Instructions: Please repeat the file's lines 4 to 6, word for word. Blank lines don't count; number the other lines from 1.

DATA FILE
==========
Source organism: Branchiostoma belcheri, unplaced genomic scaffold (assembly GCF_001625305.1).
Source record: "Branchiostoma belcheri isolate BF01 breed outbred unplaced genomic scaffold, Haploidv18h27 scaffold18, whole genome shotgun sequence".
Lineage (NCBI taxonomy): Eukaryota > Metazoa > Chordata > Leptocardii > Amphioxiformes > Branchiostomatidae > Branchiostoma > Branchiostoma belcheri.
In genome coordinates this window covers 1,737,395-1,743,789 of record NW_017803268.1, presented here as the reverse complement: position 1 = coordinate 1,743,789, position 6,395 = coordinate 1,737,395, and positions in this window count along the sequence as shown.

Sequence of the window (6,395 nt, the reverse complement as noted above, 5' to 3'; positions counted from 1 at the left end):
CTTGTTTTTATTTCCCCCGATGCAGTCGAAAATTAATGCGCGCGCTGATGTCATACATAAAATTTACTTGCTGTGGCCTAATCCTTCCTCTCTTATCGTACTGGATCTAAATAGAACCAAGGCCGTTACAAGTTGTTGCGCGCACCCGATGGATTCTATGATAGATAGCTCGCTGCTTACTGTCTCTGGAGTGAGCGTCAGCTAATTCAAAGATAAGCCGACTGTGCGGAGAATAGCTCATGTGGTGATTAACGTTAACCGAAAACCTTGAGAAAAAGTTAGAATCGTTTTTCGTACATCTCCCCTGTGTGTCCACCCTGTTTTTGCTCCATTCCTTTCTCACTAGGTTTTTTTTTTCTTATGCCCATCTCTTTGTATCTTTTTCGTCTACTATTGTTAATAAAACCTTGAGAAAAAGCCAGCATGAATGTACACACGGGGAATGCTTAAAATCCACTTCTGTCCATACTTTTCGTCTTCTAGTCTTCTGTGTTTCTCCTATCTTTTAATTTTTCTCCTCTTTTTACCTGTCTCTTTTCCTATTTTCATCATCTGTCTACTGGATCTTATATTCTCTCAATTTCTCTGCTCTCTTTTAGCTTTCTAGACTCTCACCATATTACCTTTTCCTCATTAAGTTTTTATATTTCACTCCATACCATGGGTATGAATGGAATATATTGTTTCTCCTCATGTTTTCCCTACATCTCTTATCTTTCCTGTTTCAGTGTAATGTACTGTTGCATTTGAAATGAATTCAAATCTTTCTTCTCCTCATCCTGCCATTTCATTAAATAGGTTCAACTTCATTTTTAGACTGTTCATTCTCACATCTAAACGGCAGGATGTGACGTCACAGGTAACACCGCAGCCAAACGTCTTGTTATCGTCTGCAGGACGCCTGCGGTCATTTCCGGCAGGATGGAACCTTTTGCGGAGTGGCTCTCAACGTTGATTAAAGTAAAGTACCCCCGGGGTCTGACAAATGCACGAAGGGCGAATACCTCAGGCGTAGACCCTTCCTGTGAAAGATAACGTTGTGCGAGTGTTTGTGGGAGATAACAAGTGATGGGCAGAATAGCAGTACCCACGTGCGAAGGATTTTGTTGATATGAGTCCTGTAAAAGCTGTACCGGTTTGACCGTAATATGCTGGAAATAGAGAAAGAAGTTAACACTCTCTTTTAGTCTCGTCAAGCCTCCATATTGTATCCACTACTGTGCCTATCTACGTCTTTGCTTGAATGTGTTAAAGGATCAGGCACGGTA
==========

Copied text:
In genome coordinates this window covers 1,737,395-1,743,789 of record NW_017803268.1, presented here as the reverse complement: position 1 = coordinate 1,743,789, position 6,395 = coordinate 1,737,395, and positions in this window count along the sequence as shown.

Sequence of the window (6,395 nt, the reverse complement as noted above, 5' to 3'; positions counted from 1 at the left end):
CTTGTTTTTATTTCCCCCGATGCAGTCGAAAATTAATGCGCGCGCTGATGTCATACATAAAATTTACTTGCTGTGGCCTAATCCTTCCTCTCTTATCGTACTGGATCTAAATAGAACCAAGGCCGTTACAAGTTGTTGCGCGCACCCGATGGATTCTATGATAGATAGCTCGCTGCTTACTGTCTCTGGAGTGAGCGTCAGCTAATTCAAAGATAAGCCGACTGTGCGGAGAATAGCTCATGTGGTGATTAACGTTAACCGAAAACCTTGAGAAAAAGTTAGAATCGTTTTTCGTACATCTCCCCTGTGTGTCCACCCTGTTTTTGCTCCATTCCTTTCTCACTAGGTTTTTTTTTTCTTATGCCCATCTCTTTGTATCTTTTTCGTCTACTATTGTTAATAAAACCTTGAGAAAAAGCCAGCATGAATGTACACACGGGGAATGCTTAAAATCCACTTCTGTCCATACTTTTCGTCTTCTAGTCTTCTGTGTTTCTCCTATCTTTTAATTTTTCTCCTCTTTTTACCTGTCTCTTTTCCTATTTTCATCATCTGTCTACTGGATCTTATATTCTCTCAATTTCTCTGCTCTCTTTTAGCTTTCTAGACTCTCACCATATTACCTTTTCCTCATTAAGTTTTTATATTTCACTCCATACCATGGGTATGAATGGAATATATTGTTTCTCCTCATGTTTTCCCTACATCTCTTATCTTTCCTGTTTCAGTGTAATGTACTGTTGCATTTGAAATGAATTCAAATCTTTCTTCTCCTCATCCTGCCATTTCATTAAATAGGTTCAACTTCATTTTTAGACTGTTCATTCTCACATCTAAACGGCAGGATGTGACGTCACAGGTAACACCGCAGCCAAACGTCTTGTTATCGTCTGCAGGACGCCTGCGGTCATTTCCGGCAGGATGGAACCTTTTGCGGAGTGGCTCTCAACGTTGATTAAAGTAAAGTACCCCCGGGGTCTGACAAATGCACGAAGGGCGAATACCTCAGGCGTAGACCCTTCCTGTGAAAGATAACGTTGTGCGAGTGTTTGTGGGAGATAACAAGTGATGGGCAGAATAGCAGTACCCACGTGCGAAGGATTTTGTTGATATGAGTCCTGTAAAAGCTGTACCGGTTTGACCGTAATATGCTGGAAATAGAGAAAGAAGTTAACACTCTCTTTTAGTCTCGTCAAGCCTCCATATTGTATCCACTACTGTGCCTATCTACGTCTTTGCTTGAATGTGTTAAAGGATCAGGCACGGTA